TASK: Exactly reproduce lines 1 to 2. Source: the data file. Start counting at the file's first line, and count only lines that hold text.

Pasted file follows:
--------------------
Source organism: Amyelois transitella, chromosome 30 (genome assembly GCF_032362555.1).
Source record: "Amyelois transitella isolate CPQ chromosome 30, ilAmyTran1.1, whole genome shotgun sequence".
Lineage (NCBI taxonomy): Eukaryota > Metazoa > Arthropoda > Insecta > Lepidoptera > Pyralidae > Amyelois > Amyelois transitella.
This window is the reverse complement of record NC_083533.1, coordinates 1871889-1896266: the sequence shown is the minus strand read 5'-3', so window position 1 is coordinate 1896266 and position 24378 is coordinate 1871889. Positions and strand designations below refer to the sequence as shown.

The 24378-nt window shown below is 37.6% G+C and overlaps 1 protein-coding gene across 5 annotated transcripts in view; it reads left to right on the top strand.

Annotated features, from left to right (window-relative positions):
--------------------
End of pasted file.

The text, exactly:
Source organism: Amyelois transitella, chromosome 30 (genome assembly GCF_032362555.1).
Source record: "Amyelois transitella isolate CPQ chromosome 30, ilAmyTran1.1, whole genome shotgun sequence".